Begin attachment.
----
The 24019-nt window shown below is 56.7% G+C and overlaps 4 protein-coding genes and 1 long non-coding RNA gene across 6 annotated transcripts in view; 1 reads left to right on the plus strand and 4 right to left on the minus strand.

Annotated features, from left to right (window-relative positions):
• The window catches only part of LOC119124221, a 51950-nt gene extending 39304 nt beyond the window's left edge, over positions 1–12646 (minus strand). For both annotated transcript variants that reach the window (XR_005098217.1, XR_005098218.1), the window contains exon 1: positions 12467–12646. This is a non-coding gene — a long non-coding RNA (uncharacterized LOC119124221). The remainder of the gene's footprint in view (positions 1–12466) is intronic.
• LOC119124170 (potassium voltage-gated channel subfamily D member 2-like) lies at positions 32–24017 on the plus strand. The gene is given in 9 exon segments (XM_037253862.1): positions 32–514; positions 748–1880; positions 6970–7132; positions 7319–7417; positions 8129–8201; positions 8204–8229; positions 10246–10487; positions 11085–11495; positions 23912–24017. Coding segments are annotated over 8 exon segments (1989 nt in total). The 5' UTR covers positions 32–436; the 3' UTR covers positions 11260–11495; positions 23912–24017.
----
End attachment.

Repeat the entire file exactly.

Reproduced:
The 24019-nt window shown below is 56.7% G+C and overlaps 4 protein-coding genes and 1 long non-coding RNA gene across 6 annotated transcripts in view; 1 reads left to right on the plus strand and 4 right to left on the minus strand.

Annotated features, from left to right (window-relative positions):
• The window catches only part of LOC119124221, a 51950-nt gene extending 39304 nt beyond the window's left edge, over positions 1–12646 (minus strand). For both annotated transcript variants that reach the window (XR_005098217.1, XR_005098218.1), the window contains exon 1: positions 12467–12646. This is a non-coding gene — a long non-coding RNA (uncharacterized LOC119124221). The remainder of the gene's footprint in view (positions 1–12466) is intronic.
• LOC119124170 (potassium voltage-gated channel subfamily D member 2-like) lies at positions 32–24017 on the plus strand. The gene is given in 9 exon segments (XM_037253862.1): positions 32–514; positions 748–1880; positions 6970–7132; positions 7319–7417; positions 8129–8201; positions 8204–8229; positions 10246–10487; positions 11085–11495; positions 23912–24017. Coding segments are annotated over 8 exon segments (1989 nt in total). The 5' UTR covers positions 32–436; the 3' UTR covers positions 11260–11495; positions 23912–24017.